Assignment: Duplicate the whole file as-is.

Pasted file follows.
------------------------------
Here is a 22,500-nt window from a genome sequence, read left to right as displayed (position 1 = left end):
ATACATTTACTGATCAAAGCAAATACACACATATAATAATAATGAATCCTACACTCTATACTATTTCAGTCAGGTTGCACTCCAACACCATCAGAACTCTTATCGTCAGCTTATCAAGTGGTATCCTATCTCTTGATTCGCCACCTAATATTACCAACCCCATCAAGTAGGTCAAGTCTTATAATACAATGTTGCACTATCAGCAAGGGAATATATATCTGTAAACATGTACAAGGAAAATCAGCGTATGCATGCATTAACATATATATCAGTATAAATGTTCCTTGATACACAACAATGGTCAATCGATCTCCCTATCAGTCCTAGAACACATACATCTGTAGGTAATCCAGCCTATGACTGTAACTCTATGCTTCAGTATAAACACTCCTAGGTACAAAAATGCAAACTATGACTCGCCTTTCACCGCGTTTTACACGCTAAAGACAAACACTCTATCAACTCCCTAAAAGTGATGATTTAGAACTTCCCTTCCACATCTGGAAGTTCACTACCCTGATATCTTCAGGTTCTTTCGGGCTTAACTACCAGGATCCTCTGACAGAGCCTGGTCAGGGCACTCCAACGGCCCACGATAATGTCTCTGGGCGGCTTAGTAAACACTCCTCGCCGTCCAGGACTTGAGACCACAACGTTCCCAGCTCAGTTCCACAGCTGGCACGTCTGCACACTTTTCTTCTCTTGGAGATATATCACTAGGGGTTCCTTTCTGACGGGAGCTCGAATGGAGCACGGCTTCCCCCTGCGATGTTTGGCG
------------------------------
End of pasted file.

Here is a 22,500-nt window from a genome sequence, read left to right as displayed (position 1 = left end):
ATACATTTACTGATCAAAGCAAATACACACATATAATAATAATGAATCCTACACTCTATACTATTTCAGTCAGGTTGCACTCCAACACCATCAGAACTCTTATCGTCAGCTTATCAAGTGGTATCCTATCTCTTGATTCGCCACCTAATATTACCAACCCCATCAAGTAGGTCAAGTCTTATAATACAATGTTGCACTATCAGCAAGGGAATATATATCTGTAAACATGTACAAGGAAAATCAGCGTATGCATGCATTAACATATATATCAGTATAAATGTTCCTTGATACACAACAATGGTCAATCGATCTCCCTATCAGTCCTAGAACACATACATCTGTAGGTAATCCAGCCTATGACTGTAACTCTATGCTTCAGTATAAACACTCCTAGGTACAAAAATGCAAACTATGACTCGCCTTTCACCGCGTTTTACACGCTAAAGACAAACACTCTATCAACTCCCTAAAAGTGATGATTTAGAACTTCCCTTCCACATCTGGAAGTTCACTACCCTGATATCTTCAGGTTCTTTCGGGCTTAACTACCAGGATCCTCTGACAGAGCCTGGTCAGGGCACTCCAACGGCCCACGATAATGTCTCTGGGCGGCTTAGTAAACACTCCTCGCCGTCCAGGACTTGAGACCACAACGTTCCCAGCTCAGTTCCACAGCTGGCACGTCTGCACACTTTTCTTCTCTTGGAGATATATCACTAGGGGTTCCTTTCTGACGGGAGCTCGAATGGAGCACGGCTTCCCCCTGCGATGTTTGGCG